Maryland Attorney General Brian E. Frosh (D) last week joined a coalition of 18 attorneys general and the City of New York in filing a lawsuit challenging the Trump Administration’s rollback of the Endangered Species Act (ESA).
Frosh and the attorneys general of California, and Massachusetts led the lawsuit filed in the U.S. District Court for the Northern District of California. The challenge argues that a recent rulemaking by the U.S. Fish and Wildlife Service and the National Marine Fisheries Service undermines the key requirements and purpose of the Endangered Species Act and is unlawful.
“The Trump administration is waging war on the ESA’s decades of success, undoing protections that have saved many kinds of wildlife and preserved millions of acres of critical habitat,” Frosh said. “Deciding whether to protect endangered species is not an economic question. These decisions must be guided by science, not by profits and political influence.”
For more than 45 years, the ESA has protected thousands of threatened species, including the bald eagle, California condor, grizzly bear, and humpback whale. Enacted under the Nixon administration in 1973, the act is intended “to halt and reverse the trend toward species extinction, whatever the cost.” The Trump administration’s rules would dramatically weaken current protections and reduce federal ESA enforcement and consultation, putting these endangered species and their habitats at risk of extinction, the attorneys general said.
In Maryland, there are 13 animals and eight plants listed as endangered or threatened under the Endangered Species Act.
U.S. Interior Secretary David Bernhardt said in August that the changes were “designed to increase transparency and effectiveness.”
“The revisions finalized with this rule-making fit squarely within the president’s mandate of easing the regulatory burden on the American public, without sacrificing our species’ protection and recovery goals,” Commerce Secretary Wilbur Ross added at the time.
In the lawsuit, the attorneys general challenge the rules as arbitrary and capricious under the Administrative Procedure Act, unauthorized under the Endangered Species Act, and unlawful under the National Environmental Policy Act. Of specific concern are the U.S. Fish and Wildlife Service and the National Marine Fisheries Service actions to:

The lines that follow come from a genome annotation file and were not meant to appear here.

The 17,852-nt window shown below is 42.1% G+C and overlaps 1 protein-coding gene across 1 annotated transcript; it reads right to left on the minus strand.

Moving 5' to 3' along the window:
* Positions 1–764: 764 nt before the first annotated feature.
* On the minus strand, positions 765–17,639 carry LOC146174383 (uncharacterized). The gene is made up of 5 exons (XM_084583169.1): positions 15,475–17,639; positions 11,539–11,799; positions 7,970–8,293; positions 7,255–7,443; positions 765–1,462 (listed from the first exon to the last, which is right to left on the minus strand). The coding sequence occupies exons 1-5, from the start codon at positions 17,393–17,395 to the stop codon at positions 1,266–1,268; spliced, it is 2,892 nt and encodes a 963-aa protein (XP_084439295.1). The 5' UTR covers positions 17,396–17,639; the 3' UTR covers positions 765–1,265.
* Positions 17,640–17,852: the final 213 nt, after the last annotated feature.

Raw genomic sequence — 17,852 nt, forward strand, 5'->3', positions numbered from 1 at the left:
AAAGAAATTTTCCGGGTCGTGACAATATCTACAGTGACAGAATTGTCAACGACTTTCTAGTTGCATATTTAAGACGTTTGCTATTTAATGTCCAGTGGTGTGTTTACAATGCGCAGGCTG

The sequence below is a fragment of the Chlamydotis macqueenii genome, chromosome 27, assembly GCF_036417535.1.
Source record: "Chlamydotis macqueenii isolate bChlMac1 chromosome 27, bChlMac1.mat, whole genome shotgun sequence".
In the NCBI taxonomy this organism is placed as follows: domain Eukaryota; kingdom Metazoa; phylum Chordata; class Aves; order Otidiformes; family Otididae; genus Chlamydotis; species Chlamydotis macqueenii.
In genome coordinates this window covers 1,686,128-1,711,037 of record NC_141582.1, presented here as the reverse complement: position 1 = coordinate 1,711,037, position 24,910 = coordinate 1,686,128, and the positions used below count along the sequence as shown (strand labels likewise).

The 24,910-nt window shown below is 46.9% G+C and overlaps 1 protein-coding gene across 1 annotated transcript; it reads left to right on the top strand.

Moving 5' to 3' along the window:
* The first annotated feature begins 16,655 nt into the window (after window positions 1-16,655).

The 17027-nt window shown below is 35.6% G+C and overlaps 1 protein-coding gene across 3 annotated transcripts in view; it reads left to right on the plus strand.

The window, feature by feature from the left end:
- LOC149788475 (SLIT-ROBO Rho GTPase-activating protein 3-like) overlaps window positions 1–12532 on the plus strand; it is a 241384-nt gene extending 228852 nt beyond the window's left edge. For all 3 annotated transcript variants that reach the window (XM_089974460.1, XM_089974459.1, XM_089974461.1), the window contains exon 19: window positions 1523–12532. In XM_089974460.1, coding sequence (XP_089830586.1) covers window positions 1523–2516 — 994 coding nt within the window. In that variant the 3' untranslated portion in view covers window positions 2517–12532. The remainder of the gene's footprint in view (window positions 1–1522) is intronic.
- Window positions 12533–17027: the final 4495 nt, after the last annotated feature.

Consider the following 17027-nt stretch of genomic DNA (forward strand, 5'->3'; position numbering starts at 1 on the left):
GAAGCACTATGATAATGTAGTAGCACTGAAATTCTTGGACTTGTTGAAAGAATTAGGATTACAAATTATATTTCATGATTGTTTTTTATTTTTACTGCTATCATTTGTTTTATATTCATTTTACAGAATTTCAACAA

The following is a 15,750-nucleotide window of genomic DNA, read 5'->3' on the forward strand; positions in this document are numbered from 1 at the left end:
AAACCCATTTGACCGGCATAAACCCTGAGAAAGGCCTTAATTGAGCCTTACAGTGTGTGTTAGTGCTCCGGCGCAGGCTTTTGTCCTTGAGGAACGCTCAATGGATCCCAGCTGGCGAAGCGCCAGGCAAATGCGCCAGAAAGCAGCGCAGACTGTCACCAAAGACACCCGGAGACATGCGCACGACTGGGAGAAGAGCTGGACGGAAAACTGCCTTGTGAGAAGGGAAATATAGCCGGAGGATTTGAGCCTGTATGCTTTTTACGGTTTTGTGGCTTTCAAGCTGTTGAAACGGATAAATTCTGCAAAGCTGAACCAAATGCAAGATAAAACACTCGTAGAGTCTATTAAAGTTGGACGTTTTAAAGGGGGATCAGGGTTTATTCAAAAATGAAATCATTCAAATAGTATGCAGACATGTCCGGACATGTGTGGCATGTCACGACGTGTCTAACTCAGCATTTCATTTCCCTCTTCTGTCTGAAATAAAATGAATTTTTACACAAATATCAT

- Inject economic considerations into the Endangered Species Act’s science-driven, species focused analyses;
- Restrict the circumstances under which species can be listed as threatened;
- Expand the Act’s narrow exemptions for designating critical habitats and limit the circumstances under which a habitat would be designated, especially where climate changes poses a threat;
- Reduce consultation and analyses required before federal agency action;
- Radically depart from the longstanding, conservation-based agency policy and practice of providing the same level of protection to threatened species afforded to endangered species, which is necessary to prevent a species from becoming endangered;
- Push the responsibility for protecting imperiled species and habitats onto the states, detracting from the states’ efforts to carry out their own programs and imposing significant costs; and,
- Exclude analysis of and public input on the rules’ significant environmental impacts.
In addition to Maryland, the suit was joined by the attorneys general of California, Colorado, Connecticut, Illinois, Massachusetts, Michigan, Nevada, New Jersey, New Mexico, New York, North Carolina, Oregon, Pennsylvania, Rhode Island, Vermont, Washington, the District of Columbia and the City of New York.
A coalition of environmental groups has filed a separate lawsuit, including: Earthjustice for the Center for Biological Diversity, Defenders of Wildlife, Sierra Club, Natural Resources Defense Council, National Parks Conservation Association, WildEarth Guardians and the Humane Society of the United States.
There also are efforts in Congress to fight the law’s rollback.
Two weeks ago, House Natural Resources Chairman Raul Grijalva (D-Ariz.) and U.S. Tom Udall (D-N.M.) introduced the Protect America’s Wildlife and Fish in Need of Conversation Act of 2019. The legislation would repeal all Trump administration changes to the Endangered Species Act. Sen. Chris Van Hollen (D-Md.) is a co-sponsor of the Senate legislation.
Earlier this year, Rep. Debbie Dingell (D-Mich.) reintroduced the Recovering America’s Wildlife Act, which would dedicate roughly $1.4 billion to the Wildlife Conservation Restoration Program for “proactive, voluntary efforts led by the states, territories and tribal nations to prevent vulnerable wildlife from becoming endangered.”
“The Endangered Species Act is among the most effective ever passed,” she said in a statement. “For more than 40 years, we have come together in bipartisan fashion to protect species critical to maintaining the balance of our wildlife.”
Dingell is the widow of the late Rep. John Dingell (D-Mich.), whose legislation in the early 1970’s helped create the Endangered Species Act.
Maryland Reps. Anthony G. Brown (D), Jamie Raskin (D) and John P. Sarbanes (D) are among the 124 bipartisan co-sponsors of Dingell’s legislation.
Susan J. Demas of The Michigan Advance contributed to this story.